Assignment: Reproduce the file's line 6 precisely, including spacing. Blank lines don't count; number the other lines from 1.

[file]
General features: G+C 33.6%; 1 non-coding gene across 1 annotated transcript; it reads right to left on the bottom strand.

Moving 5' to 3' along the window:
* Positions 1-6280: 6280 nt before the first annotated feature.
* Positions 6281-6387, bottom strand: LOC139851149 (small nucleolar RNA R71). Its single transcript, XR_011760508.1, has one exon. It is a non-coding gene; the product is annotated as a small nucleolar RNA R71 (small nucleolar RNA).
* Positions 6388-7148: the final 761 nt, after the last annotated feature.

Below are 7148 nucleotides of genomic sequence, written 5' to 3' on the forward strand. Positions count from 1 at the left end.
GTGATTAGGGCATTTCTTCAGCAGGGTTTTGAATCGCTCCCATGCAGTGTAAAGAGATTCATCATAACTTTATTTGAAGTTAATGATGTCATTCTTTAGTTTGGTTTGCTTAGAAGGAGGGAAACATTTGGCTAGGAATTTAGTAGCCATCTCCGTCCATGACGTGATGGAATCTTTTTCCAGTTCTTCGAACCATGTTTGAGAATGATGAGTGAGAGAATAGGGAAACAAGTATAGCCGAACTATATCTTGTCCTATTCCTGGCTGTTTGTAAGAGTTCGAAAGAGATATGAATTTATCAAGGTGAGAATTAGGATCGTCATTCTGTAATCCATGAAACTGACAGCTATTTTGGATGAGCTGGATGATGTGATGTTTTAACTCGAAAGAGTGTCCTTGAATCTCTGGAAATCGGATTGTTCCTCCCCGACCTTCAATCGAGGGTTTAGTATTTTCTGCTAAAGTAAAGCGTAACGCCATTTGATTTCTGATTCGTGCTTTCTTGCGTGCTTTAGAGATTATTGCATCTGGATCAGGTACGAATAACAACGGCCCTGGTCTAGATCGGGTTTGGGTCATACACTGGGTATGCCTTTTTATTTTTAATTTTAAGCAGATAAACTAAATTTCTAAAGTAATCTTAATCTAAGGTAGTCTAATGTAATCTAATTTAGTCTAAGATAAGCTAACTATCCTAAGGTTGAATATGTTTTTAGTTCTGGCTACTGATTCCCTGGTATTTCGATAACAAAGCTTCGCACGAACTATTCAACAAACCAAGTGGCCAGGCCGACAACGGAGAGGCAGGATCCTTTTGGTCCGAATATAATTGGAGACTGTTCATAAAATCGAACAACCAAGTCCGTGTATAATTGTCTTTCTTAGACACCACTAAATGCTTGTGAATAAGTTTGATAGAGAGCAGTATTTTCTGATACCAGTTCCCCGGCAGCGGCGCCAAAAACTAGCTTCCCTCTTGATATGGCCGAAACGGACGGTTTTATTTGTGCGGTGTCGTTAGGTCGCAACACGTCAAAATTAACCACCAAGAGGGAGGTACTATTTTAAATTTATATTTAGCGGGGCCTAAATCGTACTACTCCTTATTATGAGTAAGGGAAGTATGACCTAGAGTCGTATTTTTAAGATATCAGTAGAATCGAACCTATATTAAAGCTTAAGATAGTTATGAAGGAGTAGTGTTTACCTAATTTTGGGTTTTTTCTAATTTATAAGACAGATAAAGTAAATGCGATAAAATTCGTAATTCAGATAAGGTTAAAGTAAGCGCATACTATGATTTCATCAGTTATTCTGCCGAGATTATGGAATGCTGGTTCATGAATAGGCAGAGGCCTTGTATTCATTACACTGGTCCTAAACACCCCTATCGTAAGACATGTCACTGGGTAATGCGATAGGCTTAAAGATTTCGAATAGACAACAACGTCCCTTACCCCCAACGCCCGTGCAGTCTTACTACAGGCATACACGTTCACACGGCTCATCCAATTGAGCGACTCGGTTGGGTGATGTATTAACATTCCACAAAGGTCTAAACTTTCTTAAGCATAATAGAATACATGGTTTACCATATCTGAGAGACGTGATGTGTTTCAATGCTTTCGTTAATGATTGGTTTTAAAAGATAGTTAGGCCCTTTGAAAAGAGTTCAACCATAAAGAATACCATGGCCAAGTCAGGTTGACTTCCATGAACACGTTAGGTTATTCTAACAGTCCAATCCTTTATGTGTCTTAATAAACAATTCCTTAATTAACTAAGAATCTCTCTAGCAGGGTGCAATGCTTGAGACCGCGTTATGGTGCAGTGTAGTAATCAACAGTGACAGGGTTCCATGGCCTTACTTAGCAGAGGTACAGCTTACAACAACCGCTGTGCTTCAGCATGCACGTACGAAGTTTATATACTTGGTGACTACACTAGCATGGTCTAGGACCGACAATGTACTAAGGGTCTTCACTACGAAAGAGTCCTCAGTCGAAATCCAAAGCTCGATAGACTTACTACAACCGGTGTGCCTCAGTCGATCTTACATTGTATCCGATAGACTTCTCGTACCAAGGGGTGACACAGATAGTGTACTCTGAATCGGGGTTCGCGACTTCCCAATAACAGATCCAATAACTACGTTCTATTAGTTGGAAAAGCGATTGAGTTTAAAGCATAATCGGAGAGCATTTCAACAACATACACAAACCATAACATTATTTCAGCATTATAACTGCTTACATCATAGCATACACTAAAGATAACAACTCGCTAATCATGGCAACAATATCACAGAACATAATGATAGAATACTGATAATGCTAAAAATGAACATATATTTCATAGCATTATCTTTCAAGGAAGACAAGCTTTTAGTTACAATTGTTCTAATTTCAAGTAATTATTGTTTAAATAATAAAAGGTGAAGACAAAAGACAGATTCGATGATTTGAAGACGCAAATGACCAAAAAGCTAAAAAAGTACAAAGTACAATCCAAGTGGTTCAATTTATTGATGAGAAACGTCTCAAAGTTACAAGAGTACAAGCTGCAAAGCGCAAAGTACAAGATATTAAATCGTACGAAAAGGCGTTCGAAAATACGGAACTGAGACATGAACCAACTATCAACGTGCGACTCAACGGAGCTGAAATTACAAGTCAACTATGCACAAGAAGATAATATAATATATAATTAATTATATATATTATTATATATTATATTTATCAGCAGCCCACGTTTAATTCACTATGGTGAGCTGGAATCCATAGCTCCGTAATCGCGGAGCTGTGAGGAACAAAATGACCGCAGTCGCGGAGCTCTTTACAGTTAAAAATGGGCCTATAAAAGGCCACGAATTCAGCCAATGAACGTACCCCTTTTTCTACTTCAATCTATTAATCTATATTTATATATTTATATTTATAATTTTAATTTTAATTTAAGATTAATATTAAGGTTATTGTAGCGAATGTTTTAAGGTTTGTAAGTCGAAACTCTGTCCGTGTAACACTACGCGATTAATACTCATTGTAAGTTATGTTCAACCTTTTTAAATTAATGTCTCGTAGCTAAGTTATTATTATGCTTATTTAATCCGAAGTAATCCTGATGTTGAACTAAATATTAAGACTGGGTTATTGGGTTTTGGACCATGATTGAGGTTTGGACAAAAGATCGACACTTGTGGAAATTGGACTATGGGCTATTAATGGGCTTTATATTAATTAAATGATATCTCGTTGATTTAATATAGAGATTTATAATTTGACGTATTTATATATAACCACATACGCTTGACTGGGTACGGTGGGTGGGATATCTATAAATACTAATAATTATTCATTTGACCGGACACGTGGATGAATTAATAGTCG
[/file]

Below are 7148 nucleotides of genomic sequence, written 5' to 3' on the forward strand. Positions count from 1 at the left end.